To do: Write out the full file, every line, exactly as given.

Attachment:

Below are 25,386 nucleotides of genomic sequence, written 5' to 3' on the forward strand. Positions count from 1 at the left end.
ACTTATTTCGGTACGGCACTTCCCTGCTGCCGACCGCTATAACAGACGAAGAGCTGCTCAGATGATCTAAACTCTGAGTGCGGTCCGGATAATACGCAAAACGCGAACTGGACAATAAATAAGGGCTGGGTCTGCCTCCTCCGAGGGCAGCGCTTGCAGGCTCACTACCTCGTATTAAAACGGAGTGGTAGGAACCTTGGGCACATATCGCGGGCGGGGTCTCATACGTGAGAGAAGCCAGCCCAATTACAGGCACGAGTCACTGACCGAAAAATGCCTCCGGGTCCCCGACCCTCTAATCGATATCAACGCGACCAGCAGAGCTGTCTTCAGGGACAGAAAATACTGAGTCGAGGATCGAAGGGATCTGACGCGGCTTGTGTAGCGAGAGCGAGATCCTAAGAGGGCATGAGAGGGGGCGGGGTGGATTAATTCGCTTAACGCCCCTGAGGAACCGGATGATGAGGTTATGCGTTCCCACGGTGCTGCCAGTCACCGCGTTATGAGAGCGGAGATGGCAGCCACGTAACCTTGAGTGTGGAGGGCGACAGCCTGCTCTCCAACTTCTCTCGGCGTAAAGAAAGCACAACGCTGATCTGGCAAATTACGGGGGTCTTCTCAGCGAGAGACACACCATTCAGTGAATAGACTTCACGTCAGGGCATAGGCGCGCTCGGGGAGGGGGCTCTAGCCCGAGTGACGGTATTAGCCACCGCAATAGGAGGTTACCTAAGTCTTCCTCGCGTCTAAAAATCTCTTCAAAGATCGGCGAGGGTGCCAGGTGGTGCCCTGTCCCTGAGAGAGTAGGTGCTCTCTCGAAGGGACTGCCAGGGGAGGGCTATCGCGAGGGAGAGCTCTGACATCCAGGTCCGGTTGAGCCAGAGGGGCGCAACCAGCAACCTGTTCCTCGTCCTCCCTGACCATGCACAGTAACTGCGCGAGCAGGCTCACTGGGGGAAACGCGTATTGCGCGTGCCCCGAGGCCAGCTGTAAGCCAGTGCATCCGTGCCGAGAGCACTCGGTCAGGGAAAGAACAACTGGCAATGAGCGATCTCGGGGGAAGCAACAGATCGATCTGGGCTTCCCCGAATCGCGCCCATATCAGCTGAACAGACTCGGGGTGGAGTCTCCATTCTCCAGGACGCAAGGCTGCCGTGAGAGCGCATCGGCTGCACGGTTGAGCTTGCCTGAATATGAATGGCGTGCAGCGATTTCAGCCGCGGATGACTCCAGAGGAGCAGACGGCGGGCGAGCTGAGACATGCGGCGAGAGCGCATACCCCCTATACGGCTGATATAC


Below are 25,386 nucleotides of genomic sequence, written 5' to 3' on the forward strand. Positions count from 1 at the left end.
ACTTATTTCGGTACGGCACTTCCCTGCTGCCGACCGCTATAACAGACGAAGAGCTGCTCAGATGATCTAAACTCTGAGTGCGGTCCGGATAATACGCAAAACGCGAACTGGACAATAAATAAGGGCTGGGTCTGCCTCCTCCGAGGGCAGCGCTTGCAGGCTCACTACCTCGTATTAAAACGGAGTGGTAGGAACCTTGGGCACATATCGCGGGCGGGGTCTCATACGTGAGAGAAGCCAGCCCAATTACAGGCACGAGTCACTGACCGAAAAATGCCTCCGGGTCCCCGACCCTCTAATCGATATCAACGCGACCAGCAGAGCTGTCTTCAGGGACAGAAAATACTGAGTCGAGGATCGAAGGGATCTGACGCGGCTTGTGTAGCGAGAGCGAGATCCTAAGAGGGCATGAGAGGGGGCGGGGTGGATTAATTCGCTTAACGCCCCTGAGGAACCGGATGATGAGGTTATGCGTTCCCACGGTGCTGCCAGTCACCGCGTTATGAGAGCGGAGATGGCAGCCACGTAACCTTGAGTGTGGAGGGCGACAGCCTGCTCTCCAACTTCTCTCGGCGTAAAGAAAGCACAACGCTGATCTGGCAAATTACGGGGGTCTTCTCAGCGAGAGACACACCATTCAGTGAATAGACTTCACGTCAGGGCATAGGCGCGCTCGGGGAGGGGGCTCTAGCCCGAGTGACGGTATTAGCCACCGCAATAGGAGGTTACCTAAGTCTTCCTCGCGTCTAAAAATCTCTTCAAAGATCGGCGAGGGTGCCAGGTGGTGCCCTGTCCCTGAGAGAGTAGGTGCTCTCTCGAAGGGACTGCCAGGGGAGGGCTATCGCGAGGGAGAGCTCTGACATCCAGGTCCGGTTGAGCCAGAGGGGCGCAACCAGCAACCTGTTCCTCGTCCTCCCTGACCATGCACAGTAACTGCGCGAGCAGGCTCACTGGGGGAAACGCGTATTGCGCGTGCCCCGAGGCCAGCTGTAAGCCAGTGCATCCGTGCCGAGAGCACTCGGTCAGGGAAAGAACAACTGGCAATGAGCGATCTCGGGGGAAGCAACAGATCGATCTGGGCTTCCCCGAATCGCGCCCATATCAGCTGAACAGACTCGGGGTGGAGTCTCCATTCTCCAGGACGCAAGGCTGCCGTGAGAGCGCATCGGCTGCACGGTTGAGCTTGCCTGAATATGAATGGCGTGCAGCGATTTCAGCCGCGGATGACTCCAGAGGAGCAGACGGCGGGCGAGCTGAGACATGCGGCGAGAGCGCATACCCCCTATACGGCTGATATAC